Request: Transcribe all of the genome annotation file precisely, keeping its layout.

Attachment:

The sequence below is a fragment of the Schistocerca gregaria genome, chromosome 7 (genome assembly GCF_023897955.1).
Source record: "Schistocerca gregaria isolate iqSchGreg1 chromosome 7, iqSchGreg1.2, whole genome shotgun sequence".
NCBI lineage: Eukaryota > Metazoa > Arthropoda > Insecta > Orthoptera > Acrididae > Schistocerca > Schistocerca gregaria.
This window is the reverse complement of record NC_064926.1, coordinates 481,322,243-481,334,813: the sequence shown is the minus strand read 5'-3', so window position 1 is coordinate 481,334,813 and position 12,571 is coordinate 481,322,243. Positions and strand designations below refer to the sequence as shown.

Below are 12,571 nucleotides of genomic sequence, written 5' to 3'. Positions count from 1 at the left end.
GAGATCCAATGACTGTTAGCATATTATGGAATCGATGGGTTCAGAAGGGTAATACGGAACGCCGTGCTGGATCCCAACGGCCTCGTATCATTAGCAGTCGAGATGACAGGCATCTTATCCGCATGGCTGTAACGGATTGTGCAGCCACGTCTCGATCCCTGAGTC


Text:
The sequence below is a fragment of the Schistocerca gregaria genome, chromosome 7 (genome assembly GCF_023897955.1).
Source record: "Schistocerca gregaria isolate iqSchGreg1 chromosome 7, iqSchGreg1.2, whole genome shotgun sequence".
NCBI lineage: Eukaryota > Metazoa > Arthropoda > Insecta > Orthoptera > Acrididae > Schistocerca > Schistocerca gregaria.
This window is the reverse complement of record NC_064926.1, coordinates 481,322,243-481,334,813: the sequence shown is the minus strand read 5'-3', so window position 1 is coordinate 481,334,813 and position 12,571 is coordinate 481,322,243. Positions and strand designations below refer to the sequence as shown.

Below are 12,571 nucleotides of genomic sequence, written 5' to 3'. Positions count from 1 at the left end.
GAGATCCAATGACTGTTAGCATATTATGGAATCGATGGGTTCAGAAGGGTAATACGGAACGCCGTGCTGGATCCCAACGGCCTCGTATCATTAGCAGTCGAGATGACAGGCATCTTATCCGCATGGCTGTAACGGATTGTGCAGCCACGTCTCGATCCCTGAGTC